In the “Classes and terms” section of the application, Samsung cites such developments as “Computer software for use as a cryptocurrency wallet; Computer software for cryptocurrency transfer and payment using blockchain technology; Computer application software for smartphones, namely, software to allow users to transfer cryptocurrency based on blockchain technology and pay via 3rd party’s application software.”

The application follows rumors — subsequently refuted by Samsung —  that the company has plans to include a cryptocurrency cold wallet on its Galaxy S10 smartphone. Samsung filed three European Union trademark applications for blockchain- and cryptocurrency- related software on Dec. 10.

Earlier in December, Cointelegraph reported that major smartphone manufacturer HTC integrated decentralized browser Brave on the HTC Exodus 1 phone, “the first native blockchain phone” with support for multiple blockchains, including Bitcoin (BTC) and Ethereum (ETH) networks.

Last month, blockchain-focused electronics supplier SIRIN Labs launched its first blockchain-based smartphone called FINNEY. Based on both Android and SIRIN’s open-source operating system, SIRIN OS, the FINNEY phone offers a cold-storage crypto wallet and provides encrypted communications.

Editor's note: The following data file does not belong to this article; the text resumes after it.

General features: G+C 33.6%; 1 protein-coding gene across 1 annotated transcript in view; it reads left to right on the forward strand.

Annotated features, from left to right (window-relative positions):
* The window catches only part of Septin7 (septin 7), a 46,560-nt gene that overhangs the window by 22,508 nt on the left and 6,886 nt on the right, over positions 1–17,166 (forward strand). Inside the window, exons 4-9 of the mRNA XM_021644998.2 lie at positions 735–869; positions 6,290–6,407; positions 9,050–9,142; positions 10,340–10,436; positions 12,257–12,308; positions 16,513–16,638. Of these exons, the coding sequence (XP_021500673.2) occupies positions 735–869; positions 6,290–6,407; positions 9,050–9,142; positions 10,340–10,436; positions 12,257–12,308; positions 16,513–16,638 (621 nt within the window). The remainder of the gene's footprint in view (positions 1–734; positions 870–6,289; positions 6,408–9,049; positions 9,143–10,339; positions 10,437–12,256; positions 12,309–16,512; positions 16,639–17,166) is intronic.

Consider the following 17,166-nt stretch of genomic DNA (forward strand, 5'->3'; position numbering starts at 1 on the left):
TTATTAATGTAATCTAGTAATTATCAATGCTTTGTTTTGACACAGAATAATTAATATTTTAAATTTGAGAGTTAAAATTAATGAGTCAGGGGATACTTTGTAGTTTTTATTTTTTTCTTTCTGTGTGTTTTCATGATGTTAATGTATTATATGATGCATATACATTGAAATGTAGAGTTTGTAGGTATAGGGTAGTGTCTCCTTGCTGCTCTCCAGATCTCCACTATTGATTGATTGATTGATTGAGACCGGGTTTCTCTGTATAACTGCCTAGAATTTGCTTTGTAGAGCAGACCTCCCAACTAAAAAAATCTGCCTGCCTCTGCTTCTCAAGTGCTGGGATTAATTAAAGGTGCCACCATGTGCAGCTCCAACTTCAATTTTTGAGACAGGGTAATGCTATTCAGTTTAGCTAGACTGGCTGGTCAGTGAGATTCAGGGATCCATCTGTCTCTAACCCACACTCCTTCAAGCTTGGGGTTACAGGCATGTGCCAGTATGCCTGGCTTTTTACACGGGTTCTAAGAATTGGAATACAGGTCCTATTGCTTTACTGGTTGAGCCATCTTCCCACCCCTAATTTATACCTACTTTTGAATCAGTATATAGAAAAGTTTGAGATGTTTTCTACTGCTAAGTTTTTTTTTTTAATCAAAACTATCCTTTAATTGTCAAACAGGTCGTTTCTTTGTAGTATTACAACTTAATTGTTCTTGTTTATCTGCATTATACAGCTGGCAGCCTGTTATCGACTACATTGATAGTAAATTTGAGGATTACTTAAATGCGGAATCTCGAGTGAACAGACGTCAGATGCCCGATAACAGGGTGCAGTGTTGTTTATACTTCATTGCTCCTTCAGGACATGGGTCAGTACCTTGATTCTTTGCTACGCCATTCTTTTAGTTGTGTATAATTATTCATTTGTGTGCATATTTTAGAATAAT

In October, Samsung’s production wing, Samsung Foundry, launched a new production process of its 7-nanometer (nm) Low Power Plus (7LPP) process node, which could reduce its energy consumption by up to 50 percent. The chip could purportedly have positive implications for crypto miners usings Samsung’s hardware, as energy costs prove to be a critical factor in the industry’s profitability.

This post is credited to cointelegraph

Blockchain could make its way into disaster relief operations from the United States Department of Defense, the organization revealed in a press release Dec. 21.

During a presentation hosted by the Defense Logistics Agency Troop Support’s Continuous Process Improvement (CPI) office in Philadelphia earlier this month, officials reviewed how blockchain technology could help emergencies responses.

Efforts to provide aid following Hurricane Maria in Puerto Rico were used as a case study.

“We think there’s a lot of potential [in blockchain],” CPI management analyst Elijah Londo commented, quoted in the press release:

“Where do we want to be as an organization in shaping and influencing where the [Department of Defense] goes with blockchain?”

The technological improvements would target centralized aspects of the current system, notably areas of logistics that depend on multiple centralized entities. Data sharing under such circumstances is an area ripe for innovation.

Also under review are “transaction processing and in-transit visibility of shipments.”

“This is where I can see where blockchain would have been a big help,” Construction and Equipment deputy director Marko Graham continued:

“Flowing [materiel [sic’ specifications and tracking data] from the manufacturer buying the raw materials to…getting the transportation and getting it on the barges.”

The broader U.S. defense setup has targeted blockchain’s benefits for several years, involving everything from blockchain workshops to a cryptographic chat platform.

This post is credited to cointelegraph